VOICE 1: When the Prime Minister offered to renegotiate NAFTA, there were no sunset clauses, steel tariffs or auto quotas. And we already had a dispute resolution mechanism. So these are not new gains in this deal. So we had hoped that the government might negotiate gains for Canada, like an end to the buy America policy that cost billions of dollars and thousands of jobs.

    VOICE 2: Canadians are pleased today that we are moving forward on a historic record that stabilizes, secures and offers certainty to investors to Canadian businesses, but mostly to workers and folks in the middle class.

    AMT: So was it a win for Canada or not so much? You heard Conservative leader Andrew Scheer and Prime Minister Justin Trudeau going back and forth there yesterday in the House of Commons over USMCA, the United States Mexico Canada agreement, is set to replace NAFTA. I’m joined by trade experts from all three countries to help tally up the wins and losses for all involved. Colin Robertson is a former Canadian diplomat who helped negotiate the Canada US Free Trade Agreement and later NAFTA. He is now vice president and fellow at the Canadian Global Affairs Institute. He is in Mexico City. Antonio Ortiz-Mena is an economist who was part of Mexico’s negotiating team when NAFTA was first drafted. He’s been head of economic affairs at the Mexican embassy in the U.S. He’s now senior VP at the Albright Stonebridge Group, which provides strategic trade advice. He’s in Washington, D.C. And for the U.S. Christine McDaniel is a senior research fellow at the Mercatus Center at George Mason University. Her research focuses on international trade and economics. She is also in Washington. Hi everyone.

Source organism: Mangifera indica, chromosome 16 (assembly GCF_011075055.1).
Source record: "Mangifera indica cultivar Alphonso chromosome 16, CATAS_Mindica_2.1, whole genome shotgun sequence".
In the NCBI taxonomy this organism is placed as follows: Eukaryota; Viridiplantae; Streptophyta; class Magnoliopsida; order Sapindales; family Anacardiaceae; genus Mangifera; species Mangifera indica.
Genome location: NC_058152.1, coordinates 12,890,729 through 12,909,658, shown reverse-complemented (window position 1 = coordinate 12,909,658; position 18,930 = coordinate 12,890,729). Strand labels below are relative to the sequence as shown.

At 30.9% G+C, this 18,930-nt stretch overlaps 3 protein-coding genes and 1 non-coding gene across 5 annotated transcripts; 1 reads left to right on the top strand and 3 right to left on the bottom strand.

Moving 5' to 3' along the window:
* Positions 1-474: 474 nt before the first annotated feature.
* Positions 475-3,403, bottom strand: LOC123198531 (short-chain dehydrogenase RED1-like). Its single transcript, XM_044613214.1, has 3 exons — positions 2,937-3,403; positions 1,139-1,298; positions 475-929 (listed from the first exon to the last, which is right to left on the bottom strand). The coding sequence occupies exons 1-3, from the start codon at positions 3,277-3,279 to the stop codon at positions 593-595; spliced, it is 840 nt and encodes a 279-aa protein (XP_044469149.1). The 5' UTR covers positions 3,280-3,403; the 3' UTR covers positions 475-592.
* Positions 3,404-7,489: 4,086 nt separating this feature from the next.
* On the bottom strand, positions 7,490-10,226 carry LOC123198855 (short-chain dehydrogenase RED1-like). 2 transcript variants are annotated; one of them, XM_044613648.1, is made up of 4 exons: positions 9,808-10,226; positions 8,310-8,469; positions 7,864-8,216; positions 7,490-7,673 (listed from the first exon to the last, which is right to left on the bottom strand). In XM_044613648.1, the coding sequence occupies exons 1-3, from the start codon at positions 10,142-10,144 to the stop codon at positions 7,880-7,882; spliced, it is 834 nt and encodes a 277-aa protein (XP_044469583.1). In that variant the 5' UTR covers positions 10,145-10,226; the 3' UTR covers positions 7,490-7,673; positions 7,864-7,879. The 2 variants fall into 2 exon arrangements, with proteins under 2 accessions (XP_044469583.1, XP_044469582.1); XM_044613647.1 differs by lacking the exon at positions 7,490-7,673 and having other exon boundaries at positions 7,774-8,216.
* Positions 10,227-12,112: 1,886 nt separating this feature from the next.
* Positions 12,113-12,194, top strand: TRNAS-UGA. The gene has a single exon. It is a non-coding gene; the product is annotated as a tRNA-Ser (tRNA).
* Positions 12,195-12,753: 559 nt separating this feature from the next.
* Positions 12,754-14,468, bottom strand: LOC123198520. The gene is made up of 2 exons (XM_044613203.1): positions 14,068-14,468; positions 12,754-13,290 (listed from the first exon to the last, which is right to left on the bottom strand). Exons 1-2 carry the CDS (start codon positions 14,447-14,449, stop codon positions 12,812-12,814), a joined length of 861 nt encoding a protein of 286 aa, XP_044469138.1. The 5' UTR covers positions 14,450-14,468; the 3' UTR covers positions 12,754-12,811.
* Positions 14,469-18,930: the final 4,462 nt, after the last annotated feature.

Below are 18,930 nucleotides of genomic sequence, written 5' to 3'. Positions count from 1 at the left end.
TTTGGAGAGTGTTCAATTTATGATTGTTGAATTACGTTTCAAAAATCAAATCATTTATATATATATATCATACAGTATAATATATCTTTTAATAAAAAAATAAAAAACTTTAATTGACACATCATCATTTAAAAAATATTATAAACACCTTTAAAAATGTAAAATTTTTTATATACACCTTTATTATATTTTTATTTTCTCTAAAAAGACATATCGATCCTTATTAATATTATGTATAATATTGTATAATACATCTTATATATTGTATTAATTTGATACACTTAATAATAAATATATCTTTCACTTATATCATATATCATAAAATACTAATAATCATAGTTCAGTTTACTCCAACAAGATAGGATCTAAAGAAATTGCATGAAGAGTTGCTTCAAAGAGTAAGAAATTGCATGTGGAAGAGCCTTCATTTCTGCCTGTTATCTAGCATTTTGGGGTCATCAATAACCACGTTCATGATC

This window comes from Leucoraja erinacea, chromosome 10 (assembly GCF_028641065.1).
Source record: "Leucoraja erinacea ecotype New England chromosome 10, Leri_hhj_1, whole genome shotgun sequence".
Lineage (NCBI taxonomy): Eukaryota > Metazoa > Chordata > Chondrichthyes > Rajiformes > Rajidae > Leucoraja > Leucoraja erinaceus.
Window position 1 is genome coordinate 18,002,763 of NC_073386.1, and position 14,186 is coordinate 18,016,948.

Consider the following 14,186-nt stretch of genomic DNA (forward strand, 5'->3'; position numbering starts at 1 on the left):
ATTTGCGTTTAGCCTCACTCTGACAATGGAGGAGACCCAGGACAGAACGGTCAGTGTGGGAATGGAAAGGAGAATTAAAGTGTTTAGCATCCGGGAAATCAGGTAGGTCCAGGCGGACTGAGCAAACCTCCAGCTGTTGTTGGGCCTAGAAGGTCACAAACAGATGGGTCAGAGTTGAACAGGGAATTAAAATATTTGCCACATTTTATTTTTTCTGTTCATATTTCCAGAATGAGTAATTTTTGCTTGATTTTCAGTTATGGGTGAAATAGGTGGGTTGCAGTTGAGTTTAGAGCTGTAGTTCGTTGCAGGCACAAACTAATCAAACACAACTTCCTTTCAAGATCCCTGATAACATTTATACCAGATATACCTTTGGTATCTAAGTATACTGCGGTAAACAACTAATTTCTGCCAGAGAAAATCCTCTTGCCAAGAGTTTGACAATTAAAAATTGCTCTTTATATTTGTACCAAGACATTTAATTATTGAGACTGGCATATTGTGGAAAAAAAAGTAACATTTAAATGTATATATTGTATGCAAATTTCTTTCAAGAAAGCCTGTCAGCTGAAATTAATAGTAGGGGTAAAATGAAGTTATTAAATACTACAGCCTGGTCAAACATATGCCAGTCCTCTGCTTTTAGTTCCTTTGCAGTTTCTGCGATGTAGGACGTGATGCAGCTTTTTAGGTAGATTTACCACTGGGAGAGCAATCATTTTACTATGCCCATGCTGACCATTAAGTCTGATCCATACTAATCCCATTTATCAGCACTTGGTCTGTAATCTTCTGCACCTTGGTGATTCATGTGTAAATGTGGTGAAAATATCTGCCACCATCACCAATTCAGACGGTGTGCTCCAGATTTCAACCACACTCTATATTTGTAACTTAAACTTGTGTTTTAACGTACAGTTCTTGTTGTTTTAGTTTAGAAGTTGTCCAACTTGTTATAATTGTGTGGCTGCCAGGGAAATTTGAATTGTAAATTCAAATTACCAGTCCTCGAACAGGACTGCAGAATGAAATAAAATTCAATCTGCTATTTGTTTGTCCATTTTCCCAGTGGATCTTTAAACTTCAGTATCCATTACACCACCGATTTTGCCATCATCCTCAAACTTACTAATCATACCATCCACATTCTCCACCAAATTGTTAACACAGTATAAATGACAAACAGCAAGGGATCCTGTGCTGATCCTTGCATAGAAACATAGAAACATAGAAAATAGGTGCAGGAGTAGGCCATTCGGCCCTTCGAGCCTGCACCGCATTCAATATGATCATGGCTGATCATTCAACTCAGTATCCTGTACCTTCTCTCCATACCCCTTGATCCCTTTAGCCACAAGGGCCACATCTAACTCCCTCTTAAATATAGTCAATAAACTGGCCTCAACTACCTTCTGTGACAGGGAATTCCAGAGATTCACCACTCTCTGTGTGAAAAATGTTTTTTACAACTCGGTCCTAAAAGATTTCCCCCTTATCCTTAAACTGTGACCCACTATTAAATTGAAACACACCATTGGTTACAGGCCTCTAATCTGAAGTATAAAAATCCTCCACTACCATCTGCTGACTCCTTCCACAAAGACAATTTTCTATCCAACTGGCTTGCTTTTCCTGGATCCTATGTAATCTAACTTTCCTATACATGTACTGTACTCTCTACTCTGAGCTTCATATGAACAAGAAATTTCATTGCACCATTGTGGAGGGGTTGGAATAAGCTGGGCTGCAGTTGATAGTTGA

CHRISTINE MCDANIEL: Good Morning.

    ANTONIO ORTIZ-MENA: Hello.

    AMT: First of all, USMCA, is anybody calling you US-M-CA or anything like that? Like what are we calling it?

    CM: We’re calling it USMC.

    AMT: For now.

    CM: We’re trying to out how to say it really quickly.

    AMT: OK. I’m going to go around the table quickly and just get a sense of what you see as the most important gain for each country. Antonio Ortiz-Mena, let’s start. Most important gain for Mexico, quickly.

    AOM: Quickly, the fact that there is a new agreement as opposed to just endless uncertainty, in general. Specifically I’m quite obsessed about dispute settlement mechanism. So I’m glad to see that there is a strong dispute settlement mechanism. I think apart from that everything is less important.

    AMT: Colin Robertson. Hello, Colin. Colin Robertson did we lose you? OK while we try to find him, Christine McDaniel very quickly, what do you see as the most important gain for the United States?